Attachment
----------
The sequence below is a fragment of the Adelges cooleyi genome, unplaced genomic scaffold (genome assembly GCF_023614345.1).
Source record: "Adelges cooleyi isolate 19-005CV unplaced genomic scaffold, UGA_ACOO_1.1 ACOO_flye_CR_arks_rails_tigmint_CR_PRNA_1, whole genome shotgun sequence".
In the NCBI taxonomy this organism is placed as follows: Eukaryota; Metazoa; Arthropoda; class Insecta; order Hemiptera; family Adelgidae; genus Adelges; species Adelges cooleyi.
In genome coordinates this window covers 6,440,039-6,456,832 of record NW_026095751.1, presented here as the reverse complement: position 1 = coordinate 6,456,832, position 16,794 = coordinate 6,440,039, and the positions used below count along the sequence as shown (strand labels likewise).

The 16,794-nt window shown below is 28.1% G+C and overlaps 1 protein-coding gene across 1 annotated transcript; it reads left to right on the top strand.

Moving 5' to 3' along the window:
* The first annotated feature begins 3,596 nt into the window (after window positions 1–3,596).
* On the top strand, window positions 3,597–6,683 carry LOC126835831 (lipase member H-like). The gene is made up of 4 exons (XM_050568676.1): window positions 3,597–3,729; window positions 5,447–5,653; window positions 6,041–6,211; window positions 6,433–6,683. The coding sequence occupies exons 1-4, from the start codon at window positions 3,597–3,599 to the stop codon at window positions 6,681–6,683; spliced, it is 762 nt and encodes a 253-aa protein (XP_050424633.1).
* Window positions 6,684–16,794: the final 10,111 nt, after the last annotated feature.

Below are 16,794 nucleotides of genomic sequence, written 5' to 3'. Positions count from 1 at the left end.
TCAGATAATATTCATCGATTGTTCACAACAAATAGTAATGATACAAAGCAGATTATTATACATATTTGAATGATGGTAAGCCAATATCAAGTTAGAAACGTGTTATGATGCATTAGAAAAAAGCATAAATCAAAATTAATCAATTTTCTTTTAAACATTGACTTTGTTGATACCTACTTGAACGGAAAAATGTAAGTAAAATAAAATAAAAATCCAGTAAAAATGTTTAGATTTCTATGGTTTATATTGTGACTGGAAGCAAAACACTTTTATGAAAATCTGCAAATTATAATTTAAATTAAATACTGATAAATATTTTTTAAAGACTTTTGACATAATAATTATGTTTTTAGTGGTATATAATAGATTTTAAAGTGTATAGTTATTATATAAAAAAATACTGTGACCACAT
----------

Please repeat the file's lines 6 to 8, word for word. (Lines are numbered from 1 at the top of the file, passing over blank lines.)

Moving 5' to 3' along the window:
* The first annotated feature begins 3,596 nt into the window (after window positions 1–3,596).
* On the top strand, window positions 3,597–6,683 carry LOC126835831 (lipase member H-like). The gene is made up of 4 exons (XM_050568676.1): window positions 3,597–3,729; window positions 5,447–5,653; window positions 6,041–6,211; window positions 6,433–6,683. The coding sequence occupies exons 1-4, from the start codon at window positions 3,597–3,599 to the stop codon at window positions 6,681–6,683; spliced, it is 762 nt and encodes a 253-aa protein (XP_050424633.1).